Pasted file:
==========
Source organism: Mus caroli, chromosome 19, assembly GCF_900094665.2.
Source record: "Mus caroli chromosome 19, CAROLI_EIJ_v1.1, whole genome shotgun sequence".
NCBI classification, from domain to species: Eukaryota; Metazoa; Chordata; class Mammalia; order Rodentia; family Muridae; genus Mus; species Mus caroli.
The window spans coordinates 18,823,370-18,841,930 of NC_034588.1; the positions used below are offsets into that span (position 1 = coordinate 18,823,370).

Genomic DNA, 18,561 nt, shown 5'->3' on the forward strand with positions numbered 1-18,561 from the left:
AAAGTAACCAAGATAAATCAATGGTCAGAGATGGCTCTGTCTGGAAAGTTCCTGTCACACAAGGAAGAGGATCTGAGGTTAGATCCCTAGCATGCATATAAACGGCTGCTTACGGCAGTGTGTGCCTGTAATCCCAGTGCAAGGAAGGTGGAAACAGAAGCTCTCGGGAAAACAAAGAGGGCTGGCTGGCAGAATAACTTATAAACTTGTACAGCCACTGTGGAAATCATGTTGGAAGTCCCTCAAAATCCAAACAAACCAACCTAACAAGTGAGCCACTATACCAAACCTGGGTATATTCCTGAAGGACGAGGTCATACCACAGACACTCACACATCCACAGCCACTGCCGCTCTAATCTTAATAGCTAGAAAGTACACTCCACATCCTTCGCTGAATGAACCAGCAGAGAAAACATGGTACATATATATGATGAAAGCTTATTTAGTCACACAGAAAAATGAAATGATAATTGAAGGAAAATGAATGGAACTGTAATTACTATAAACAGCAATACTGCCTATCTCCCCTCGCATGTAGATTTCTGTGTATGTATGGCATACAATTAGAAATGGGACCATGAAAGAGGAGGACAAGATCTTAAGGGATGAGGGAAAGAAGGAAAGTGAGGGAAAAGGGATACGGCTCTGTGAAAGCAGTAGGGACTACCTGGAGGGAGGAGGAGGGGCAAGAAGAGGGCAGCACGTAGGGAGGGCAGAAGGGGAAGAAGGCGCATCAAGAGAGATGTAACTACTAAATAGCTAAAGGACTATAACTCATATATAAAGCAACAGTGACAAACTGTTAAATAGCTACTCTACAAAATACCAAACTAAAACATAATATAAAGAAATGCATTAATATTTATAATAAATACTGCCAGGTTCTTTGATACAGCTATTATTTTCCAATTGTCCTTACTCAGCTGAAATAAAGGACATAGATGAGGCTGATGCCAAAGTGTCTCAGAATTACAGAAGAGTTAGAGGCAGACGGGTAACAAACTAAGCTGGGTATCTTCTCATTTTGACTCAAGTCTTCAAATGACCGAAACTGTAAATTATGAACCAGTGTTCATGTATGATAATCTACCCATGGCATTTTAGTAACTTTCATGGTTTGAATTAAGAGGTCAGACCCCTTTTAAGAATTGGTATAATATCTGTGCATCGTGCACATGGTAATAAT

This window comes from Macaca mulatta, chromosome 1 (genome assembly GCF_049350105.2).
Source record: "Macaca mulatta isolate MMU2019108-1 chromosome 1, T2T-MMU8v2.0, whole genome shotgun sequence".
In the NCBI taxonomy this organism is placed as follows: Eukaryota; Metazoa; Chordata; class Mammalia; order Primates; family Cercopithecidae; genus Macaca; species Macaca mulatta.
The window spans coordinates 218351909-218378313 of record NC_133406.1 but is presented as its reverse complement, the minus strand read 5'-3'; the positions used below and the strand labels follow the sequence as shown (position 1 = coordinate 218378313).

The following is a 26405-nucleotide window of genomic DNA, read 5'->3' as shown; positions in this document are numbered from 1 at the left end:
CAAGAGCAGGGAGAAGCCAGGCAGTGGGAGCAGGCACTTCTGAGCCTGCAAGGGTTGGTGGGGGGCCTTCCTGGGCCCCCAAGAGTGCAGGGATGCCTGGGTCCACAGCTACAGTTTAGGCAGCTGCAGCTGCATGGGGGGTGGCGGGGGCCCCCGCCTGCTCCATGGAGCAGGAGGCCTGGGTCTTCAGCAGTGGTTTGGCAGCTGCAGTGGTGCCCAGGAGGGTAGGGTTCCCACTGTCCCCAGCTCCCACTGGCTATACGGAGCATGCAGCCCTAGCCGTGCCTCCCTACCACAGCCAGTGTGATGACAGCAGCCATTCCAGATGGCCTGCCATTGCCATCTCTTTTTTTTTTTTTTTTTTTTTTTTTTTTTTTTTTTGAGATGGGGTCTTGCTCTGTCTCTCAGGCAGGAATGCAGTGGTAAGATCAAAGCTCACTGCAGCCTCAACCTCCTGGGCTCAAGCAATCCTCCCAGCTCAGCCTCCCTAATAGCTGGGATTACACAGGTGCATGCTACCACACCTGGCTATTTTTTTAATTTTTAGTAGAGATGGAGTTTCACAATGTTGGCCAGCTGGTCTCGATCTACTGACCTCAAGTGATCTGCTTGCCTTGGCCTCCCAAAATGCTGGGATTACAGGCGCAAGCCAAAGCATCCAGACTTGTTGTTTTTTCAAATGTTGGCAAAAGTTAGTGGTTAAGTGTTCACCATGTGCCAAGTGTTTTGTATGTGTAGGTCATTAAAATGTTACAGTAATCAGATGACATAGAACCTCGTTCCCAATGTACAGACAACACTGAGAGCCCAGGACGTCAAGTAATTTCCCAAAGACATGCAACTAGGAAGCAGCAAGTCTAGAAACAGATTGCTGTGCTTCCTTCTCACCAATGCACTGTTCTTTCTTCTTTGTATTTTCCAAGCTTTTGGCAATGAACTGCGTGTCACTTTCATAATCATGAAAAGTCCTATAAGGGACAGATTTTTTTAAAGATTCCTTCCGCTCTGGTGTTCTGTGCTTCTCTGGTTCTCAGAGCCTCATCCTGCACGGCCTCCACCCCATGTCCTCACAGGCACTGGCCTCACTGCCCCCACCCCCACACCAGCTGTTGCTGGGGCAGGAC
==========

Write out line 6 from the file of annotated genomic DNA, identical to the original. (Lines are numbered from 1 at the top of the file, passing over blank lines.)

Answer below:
AAAGTAACCAAGATAAATCAATGGTCAGAGATGGCTCTGTCTGGAAAGTTCCTGTCACACAAGGAAGAGGATCTGAGGTTAGATCCCTAGCATGCATATAAACGGCTGCTTACGGCAGTGTGTGCCTGTAATCCCAGTGCAAGGAAGGTGGAAACAGAAGCTCTCGGGAAAACAAAGAGGGCTGGCTGGCAGAATAACTTATAAACTTGTACAGCCACTGTGGAAATCATGTTGGAAGTCCCTCAAAATCCAAACAAACCAACCTAACAAGTGAGCCACTATACCAAACCTGGGTATATTCCTGAAGGACGAGGTCATACCACAGACACTCACACATCCACAGCCACTGCCGCTCTAATCTTAATAGCTAGAAAGTACACTCCACATCCTTCGCTGAATGAACCAGCAGAGAAAACATGGTACATATATATGATGAAAGCTTATTTAGTCACACAGAAAAATGAAATGATAATTGAAGGAAAATGAATGGAACTGTAATTACTATAAACAGCAATACTGCCTATCTCCCCTCGCATGTAGATTTCTGTGTATGTATGGCATACAATTAGAAATGGGACCATGAAAGAGGAGGACAAGATCTTAAGGGATGAGGGAAAGAAGGAAAGTGAGGGAAAAGGGATACGGCTCTGTGAAAGCAGTAGGGACTACCTGGAGGGAGGAGGAGGGGCAAGAAGAGGGCAGCACGTAGGGAGGGCAGAAGGGGAAGAAGGCGCATCAAGAGAGATGTAACTACTAAATAGCTAAAGGACTATAACTCATATATAAAGCAACAGTGACAAACTGTTAAATAGCTACTCTACAAAATACCAAACTAAAACATAATATAAAGAAATGCATTAATATTTATAATAAATACTGCCAGGTTCTTTGATACAGCTATTATTTTCCAATTGTCCTTACTCAGCTGAAATAAAGGACATAGATGAGGCTGATGCCAAAGTGTCTCAGAATTACAGAAGAGTTAGAGGCAGACGGGTAACAAACTAAGCTGGGTATCTTCTCATTTTGACTCAAGTCTTCAAATGACCGAAACTGTAAATTATGAACCAGTGTTCATGTATGATAATCTACCCATGGCATTTTAGTAACTTTCATGGTTTGAATTAAGAGGTCAGACCCCTTTTAAGAATTGGTATAATATCTGTGCATCGTGCACATGGTAATAAT